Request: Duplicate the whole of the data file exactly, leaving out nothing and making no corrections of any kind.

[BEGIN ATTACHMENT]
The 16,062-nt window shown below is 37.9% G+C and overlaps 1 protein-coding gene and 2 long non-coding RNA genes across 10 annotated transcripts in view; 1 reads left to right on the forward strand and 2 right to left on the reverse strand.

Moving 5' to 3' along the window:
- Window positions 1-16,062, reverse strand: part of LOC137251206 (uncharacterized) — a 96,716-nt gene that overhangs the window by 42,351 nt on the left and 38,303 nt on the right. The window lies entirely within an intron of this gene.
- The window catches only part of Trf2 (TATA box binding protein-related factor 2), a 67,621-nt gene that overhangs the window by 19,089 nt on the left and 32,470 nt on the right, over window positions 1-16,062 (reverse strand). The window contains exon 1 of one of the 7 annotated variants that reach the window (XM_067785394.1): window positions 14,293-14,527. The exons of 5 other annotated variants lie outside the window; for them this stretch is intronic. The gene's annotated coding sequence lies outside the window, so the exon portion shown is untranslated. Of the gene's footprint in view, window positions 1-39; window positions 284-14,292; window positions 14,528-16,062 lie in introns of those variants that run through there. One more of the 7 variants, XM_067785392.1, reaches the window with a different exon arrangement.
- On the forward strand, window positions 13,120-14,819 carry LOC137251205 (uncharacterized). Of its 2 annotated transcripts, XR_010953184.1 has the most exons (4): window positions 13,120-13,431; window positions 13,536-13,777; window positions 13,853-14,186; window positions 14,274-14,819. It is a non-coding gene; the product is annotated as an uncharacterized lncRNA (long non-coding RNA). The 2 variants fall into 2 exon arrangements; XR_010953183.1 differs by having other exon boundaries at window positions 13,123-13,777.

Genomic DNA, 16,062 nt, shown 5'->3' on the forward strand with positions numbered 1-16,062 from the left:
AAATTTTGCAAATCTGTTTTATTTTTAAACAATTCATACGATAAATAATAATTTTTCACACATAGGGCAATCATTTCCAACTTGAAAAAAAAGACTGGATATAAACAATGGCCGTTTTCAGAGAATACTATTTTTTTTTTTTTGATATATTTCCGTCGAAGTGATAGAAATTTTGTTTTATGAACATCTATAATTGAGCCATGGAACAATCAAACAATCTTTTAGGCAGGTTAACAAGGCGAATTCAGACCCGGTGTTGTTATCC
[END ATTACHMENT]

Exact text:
The 16,062-nt window shown below is 37.9% G+C and overlaps 1 protein-coding gene and 2 long non-coding RNA genes across 10 annotated transcripts in view; 1 reads left to right on the forward strand and 2 right to left on the reverse strand.

Moving 5' to 3' along the window:
- Window positions 1-16,062, reverse strand: part of LOC137251206 (uncharacterized) — a 96,716-nt gene that overhangs the window by 42,351 nt on the left and 38,303 nt on the right. The window lies entirely within an intron of this gene.
- The window catches only part of Trf2 (TATA box binding protein-related factor 2), a 67,621-nt gene that overhangs the window by 19,089 nt on the left and 32,470 nt on the right, over window positions 1-16,062 (reverse strand). The window contains exon 1 of one of the 7 annotated variants that reach the window (XM_067785394.1): window positions 14,293-14,527. The exons of 5 other annotated variants lie outside the window; for them this stretch is intronic. The gene's annotated coding sequence lies outside the window, so the exon portion shown is untranslated. Of the gene's footprint in view, window positions 1-39; window positions 284-14,292; window positions 14,528-16,062 lie in introns of those variants that run through there. One more of the 7 variants, XM_067785392.1, reaches the window with a different exon arrangement.
- On the forward strand, window positions 13,120-14,819 carry LOC137251205 (uncharacterized). Of its 2 annotated transcripts, XR_010953184.1 has the most exons (4): window positions 13,120-13,431; window positions 13,536-13,777; window positions 13,853-14,186; window positions 14,274-14,819. It is a non-coding gene; the product is annotated as an uncharacterized lncRNA (long non-coding RNA). The 2 variants fall into 2 exon arrangements; XR_010953183.1 differs by having other exon boundaries at window positions 13,123-13,777.

Genomic DNA, 16,062 nt, shown 5'->3' on the forward strand with positions numbered 1-16,062 from the left:
AAATTTTGCAAATCTGTTTTATTTTTAAACAATTCATACGATAAATAATAATTTTTCACACATAGGGCAATCATTTCCAACTTGAAAAAAAAGACTGGATATAAACAATGGCCGTTTTCAGAGAATACTATTTTTTTTTTTTTGATATATTTCCGTCGAAGTGATAGAAATTTTGTTTTATGAACATCTATAATTGAGCCATGGAACAATCAAACAATCTTTTAGGCAGGTTAACAAGGCGAATTCAGACCCGGTGTTGTTATCC